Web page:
I truly feel that without Barbara Kopple, we would have no Laura Poitras (CitizenFour), Gabriela Coperthwaite (Blackfish), Amy Berg (Deliver Us from Evil) or Jehane Noujaim (The Square). Every woman who made – or ever will make – a hard-hitting documentary film owes Kopple, who went to Brookside Mine in Kentucky to cover one thing and ended up staying for a year, coming home with something entirely different. The UMWA began a strike against Duke Power’s Eastover Mining Company and Kopple filmed the ensuing struggle between the 180 workers and the mine, the company, the corporate parent and ultimately, the state. She doesn’t bother with narration because the action speaks for itself. She explores the hardscrabble existence of the workers whose already poor wages free-fall behind the inflation rate and who deal with daily dangers of their working conditions and future perils such as black lung disease waiting round the corner. Her camera captures numerous interviews and maneuvering from both sides of the line as well as the picketing. She films the State Police clearing the way for scabs, the armed strikebreakers shooting at the miners and their families, including the funeral of a young minor shot during a confrontation. The thing about Barbara Kopple – she never blinks. Kopple won the Oscar in 1977 for Best Documentary feature. She won a second in 1991 and has also done some series TV (OZ and Homicide: Life on the Street), but it is Harlan County, USA that put her, feature documentaries in general, and female documentarians, in particular, on the cinema map.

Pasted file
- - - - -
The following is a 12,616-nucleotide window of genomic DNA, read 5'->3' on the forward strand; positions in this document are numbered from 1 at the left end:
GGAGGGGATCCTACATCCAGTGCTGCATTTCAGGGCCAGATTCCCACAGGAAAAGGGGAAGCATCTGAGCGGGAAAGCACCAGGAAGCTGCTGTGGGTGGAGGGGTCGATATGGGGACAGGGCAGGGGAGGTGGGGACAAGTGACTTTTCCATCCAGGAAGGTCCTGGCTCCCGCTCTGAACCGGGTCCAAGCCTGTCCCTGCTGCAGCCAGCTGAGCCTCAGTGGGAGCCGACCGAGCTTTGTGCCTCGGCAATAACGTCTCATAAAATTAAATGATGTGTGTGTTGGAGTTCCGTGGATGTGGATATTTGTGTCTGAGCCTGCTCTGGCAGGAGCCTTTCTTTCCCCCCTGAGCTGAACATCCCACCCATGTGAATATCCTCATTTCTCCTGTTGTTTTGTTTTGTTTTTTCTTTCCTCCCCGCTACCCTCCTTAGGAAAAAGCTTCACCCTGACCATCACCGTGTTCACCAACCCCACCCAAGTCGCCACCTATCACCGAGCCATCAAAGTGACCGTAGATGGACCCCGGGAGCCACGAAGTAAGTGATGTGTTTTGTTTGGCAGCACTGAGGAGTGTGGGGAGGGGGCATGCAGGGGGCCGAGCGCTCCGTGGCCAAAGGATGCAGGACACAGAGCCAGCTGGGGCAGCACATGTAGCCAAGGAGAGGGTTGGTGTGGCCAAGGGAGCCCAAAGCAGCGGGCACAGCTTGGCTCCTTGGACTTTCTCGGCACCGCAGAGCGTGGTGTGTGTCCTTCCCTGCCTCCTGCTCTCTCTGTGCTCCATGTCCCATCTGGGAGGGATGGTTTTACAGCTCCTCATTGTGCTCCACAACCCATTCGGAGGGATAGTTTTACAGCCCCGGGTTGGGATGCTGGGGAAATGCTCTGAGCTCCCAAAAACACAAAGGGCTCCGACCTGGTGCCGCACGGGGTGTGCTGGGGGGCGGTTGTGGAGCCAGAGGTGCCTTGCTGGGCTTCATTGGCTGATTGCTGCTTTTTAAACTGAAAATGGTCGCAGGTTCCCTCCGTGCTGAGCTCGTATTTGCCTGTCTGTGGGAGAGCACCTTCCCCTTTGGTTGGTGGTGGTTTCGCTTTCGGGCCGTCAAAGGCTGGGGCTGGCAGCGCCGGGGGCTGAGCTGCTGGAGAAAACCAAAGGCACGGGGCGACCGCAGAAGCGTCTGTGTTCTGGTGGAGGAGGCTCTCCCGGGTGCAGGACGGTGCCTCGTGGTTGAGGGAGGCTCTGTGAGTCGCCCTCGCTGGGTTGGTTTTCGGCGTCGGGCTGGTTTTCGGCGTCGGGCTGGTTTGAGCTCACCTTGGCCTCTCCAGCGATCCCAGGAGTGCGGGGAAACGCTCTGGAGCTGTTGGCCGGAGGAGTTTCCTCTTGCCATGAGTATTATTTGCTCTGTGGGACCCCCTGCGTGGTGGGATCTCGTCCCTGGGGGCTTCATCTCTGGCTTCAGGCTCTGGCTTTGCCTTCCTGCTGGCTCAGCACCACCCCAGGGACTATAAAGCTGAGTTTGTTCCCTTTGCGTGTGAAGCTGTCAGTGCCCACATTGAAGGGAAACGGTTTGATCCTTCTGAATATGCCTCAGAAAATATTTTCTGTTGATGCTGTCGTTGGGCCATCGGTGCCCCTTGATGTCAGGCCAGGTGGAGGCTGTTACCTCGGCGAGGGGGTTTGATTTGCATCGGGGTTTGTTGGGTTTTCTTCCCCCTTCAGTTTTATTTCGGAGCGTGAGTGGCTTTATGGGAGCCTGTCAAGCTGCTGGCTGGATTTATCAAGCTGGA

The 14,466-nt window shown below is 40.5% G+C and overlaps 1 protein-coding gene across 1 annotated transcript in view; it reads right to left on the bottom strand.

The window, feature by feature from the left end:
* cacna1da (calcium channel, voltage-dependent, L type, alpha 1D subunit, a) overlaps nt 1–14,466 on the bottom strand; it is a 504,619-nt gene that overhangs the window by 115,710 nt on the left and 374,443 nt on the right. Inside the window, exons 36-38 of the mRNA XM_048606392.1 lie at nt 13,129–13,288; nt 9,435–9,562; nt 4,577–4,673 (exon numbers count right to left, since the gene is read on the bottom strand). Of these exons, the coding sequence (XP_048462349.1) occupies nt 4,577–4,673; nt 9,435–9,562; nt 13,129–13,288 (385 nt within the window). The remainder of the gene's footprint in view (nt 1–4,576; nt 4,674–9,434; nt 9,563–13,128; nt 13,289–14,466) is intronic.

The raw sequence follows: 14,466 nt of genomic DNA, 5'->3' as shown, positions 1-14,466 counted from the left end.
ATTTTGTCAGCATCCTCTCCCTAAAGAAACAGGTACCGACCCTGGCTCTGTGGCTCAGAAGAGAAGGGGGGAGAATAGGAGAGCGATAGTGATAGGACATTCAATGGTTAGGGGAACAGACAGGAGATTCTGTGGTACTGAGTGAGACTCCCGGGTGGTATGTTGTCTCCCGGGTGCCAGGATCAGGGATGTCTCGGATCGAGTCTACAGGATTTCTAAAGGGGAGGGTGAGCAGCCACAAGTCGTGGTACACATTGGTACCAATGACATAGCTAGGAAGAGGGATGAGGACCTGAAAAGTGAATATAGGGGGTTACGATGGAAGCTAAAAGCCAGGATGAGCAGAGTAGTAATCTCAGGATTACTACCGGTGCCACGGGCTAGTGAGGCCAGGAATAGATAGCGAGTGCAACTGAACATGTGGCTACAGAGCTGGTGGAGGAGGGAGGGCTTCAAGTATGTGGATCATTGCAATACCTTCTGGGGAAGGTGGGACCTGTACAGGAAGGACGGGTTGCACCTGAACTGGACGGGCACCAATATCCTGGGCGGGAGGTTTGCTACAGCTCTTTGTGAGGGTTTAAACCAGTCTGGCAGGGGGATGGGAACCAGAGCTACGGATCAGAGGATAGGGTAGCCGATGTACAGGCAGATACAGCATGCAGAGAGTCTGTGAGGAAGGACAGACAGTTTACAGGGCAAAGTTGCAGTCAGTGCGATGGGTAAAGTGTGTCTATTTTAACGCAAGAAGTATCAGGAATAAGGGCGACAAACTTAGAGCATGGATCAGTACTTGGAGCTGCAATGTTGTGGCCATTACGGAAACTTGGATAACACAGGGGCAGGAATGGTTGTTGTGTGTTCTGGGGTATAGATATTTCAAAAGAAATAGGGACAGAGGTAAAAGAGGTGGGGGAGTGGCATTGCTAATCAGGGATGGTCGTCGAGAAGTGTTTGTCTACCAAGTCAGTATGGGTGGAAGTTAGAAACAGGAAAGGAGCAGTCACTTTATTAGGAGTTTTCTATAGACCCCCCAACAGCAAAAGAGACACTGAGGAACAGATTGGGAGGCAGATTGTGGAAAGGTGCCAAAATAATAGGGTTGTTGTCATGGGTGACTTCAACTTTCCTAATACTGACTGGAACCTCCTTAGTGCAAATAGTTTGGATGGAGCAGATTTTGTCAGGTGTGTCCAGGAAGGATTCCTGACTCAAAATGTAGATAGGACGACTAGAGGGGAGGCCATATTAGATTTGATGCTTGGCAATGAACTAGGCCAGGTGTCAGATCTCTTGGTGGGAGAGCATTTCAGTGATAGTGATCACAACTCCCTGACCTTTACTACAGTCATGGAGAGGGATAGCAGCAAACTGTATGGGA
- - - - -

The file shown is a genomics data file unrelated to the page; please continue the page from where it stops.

Wayne’s World (1992) – Penelope Spheeris — Robin Write